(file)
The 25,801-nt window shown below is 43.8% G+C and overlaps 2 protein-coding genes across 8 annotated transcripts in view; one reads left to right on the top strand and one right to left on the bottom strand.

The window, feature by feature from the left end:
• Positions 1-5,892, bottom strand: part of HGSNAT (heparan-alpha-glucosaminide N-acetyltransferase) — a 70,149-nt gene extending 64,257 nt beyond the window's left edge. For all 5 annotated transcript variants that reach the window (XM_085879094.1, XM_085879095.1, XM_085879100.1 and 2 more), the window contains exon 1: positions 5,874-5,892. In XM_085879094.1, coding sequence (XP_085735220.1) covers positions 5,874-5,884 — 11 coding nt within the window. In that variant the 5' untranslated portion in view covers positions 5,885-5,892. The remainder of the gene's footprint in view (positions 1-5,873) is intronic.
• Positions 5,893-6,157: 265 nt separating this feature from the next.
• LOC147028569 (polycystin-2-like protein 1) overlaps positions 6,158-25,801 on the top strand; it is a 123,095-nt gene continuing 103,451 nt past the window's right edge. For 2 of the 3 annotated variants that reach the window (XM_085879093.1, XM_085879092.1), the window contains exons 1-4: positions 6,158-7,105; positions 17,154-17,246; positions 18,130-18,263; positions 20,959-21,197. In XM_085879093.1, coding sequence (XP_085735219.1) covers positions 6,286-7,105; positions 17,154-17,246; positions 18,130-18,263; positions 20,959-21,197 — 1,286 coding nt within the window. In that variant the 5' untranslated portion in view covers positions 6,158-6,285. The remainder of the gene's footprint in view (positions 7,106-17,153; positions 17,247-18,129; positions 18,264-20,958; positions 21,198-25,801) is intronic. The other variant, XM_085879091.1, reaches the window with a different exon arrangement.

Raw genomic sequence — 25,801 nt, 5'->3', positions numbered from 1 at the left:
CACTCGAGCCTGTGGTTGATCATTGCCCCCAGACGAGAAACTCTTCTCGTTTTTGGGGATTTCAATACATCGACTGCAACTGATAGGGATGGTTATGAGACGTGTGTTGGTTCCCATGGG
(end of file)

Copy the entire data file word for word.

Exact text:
The 25,801-nt window shown below is 43.8% G+C and overlaps 2 protein-coding genes across 8 annotated transcripts in view; one reads left to right on the top strand and one right to left on the bottom strand.

The window, feature by feature from the left end:
• Positions 1-5,892, bottom strand: part of HGSNAT (heparan-alpha-glucosaminide N-acetyltransferase) — a 70,149-nt gene extending 64,257 nt beyond the window's left edge. For all 5 annotated transcript variants that reach the window (XM_085879094.1, XM_085879095.1, XM_085879100.1 and 2 more), the window contains exon 1: positions 5,874-5,892. In XM_085879094.1, coding sequence (XP_085735220.1) covers positions 5,874-5,884 — 11 coding nt within the window. In that variant the 5' untranslated portion in view covers positions 5,885-5,892. The remainder of the gene's footprint in view (positions 1-5,873) is intronic.
• Positions 5,893-6,157: 265 nt separating this feature from the next.
• LOC147028569 (polycystin-2-like protein 1) overlaps positions 6,158-25,801 on the top strand; it is a 123,095-nt gene continuing 103,451 nt past the window's right edge. For 2 of the 3 annotated variants that reach the window (XM_085879093.1, XM_085879092.1), the window contains exons 1-4: positions 6,158-7,105; positions 17,154-17,246; positions 18,130-18,263; positions 20,959-21,197. In XM_085879093.1, coding sequence (XP_085735219.1) covers positions 6,286-7,105; positions 17,154-17,246; positions 18,130-18,263; positions 20,959-21,197 — 1,286 coding nt within the window. In that variant the 5' untranslated portion in view covers positions 6,158-6,285. The remainder of the gene's footprint in view (positions 7,106-17,153; positions 17,247-18,129; positions 18,264-20,958; positions 21,198-25,801) is intronic. The other variant, XM_085879091.1, reaches the window with a different exon arrangement.

Raw genomic sequence — 25,801 nt, 5'->3', positions numbered from 1 at the left:
CACTCGAGCCTGTGGTTGATCATTGCCCCCAGACGAGAAACTCTTCTCGTTTTTGGGGATTTCAATACATCGACTGCAACTGATAGGGATGGTTATGAGACGTGTGTTGGTTCCCATGGG